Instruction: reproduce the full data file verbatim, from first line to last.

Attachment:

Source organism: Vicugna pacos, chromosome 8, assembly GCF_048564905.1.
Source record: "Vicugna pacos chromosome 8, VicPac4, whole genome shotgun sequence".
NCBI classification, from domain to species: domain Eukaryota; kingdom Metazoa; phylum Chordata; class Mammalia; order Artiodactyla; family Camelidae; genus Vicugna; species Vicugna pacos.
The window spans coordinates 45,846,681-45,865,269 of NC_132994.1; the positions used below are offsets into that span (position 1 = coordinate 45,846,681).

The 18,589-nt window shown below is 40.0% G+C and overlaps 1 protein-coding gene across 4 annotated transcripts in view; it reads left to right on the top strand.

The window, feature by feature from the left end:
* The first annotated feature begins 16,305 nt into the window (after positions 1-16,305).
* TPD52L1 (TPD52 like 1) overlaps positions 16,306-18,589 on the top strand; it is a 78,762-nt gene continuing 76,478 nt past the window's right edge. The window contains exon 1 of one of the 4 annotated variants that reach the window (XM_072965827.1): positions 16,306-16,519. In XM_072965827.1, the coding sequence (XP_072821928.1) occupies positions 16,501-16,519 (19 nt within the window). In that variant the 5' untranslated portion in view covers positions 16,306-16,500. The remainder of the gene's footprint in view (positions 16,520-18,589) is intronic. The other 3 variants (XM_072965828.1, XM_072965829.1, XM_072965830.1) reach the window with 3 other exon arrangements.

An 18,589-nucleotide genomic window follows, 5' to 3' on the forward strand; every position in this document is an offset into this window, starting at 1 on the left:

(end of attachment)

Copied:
Source organism: Vicugna pacos, chromosome 8, assembly GCF_048564905.1.
Source record: "Vicugna pacos chromosome 8, VicPac4, whole genome shotgun sequence".
NCBI classification, from domain to species: domain Eukaryota; kingdom Metazoa; phylum Chordata; class Mammalia; order Artiodactyla; family Camelidae; genus Vicugna; species Vicugna pacos.
The window spans coordinates 45,846,681-45,865,269 of NC_132994.1; the positions used below are offsets into that span (position 1 = coordinate 45,846,681).

The 18,589-nt window shown below is 40.0% G+C and overlaps 1 protein-coding gene across 4 annotated transcripts in view; it reads left to right on the top strand.

The window, feature by feature from the left end:
* The first annotated feature begins 16,305 nt into the window (after positions 1-16,305).
* TPD52L1 (TPD52 like 1) overlaps positions 16,306-18,589 on the top strand; it is a 78,762-nt gene continuing 76,478 nt past the window's right edge. The window contains exon 1 of one of the 4 annotated variants that reach the window (XM_072965827.1): positions 16,306-16,519. In XM_072965827.1, the coding sequence (XP_072821928.1) occupies positions 16,501-16,519 (19 nt within the window). In that variant the 5' untranslated portion in view covers positions 16,306-16,500. The remainder of the gene's footprint in view (positions 16,520-18,589) is intronic. The other 3 variants (XM_072965828.1, XM_072965829.1, XM_072965830.1) reach the window with 3 other exon arrangements.

An 18,589-nucleotide genomic window follows, 5' to 3' on the forward strand; every position in this document is an offset into this window, starting at 1 on the left: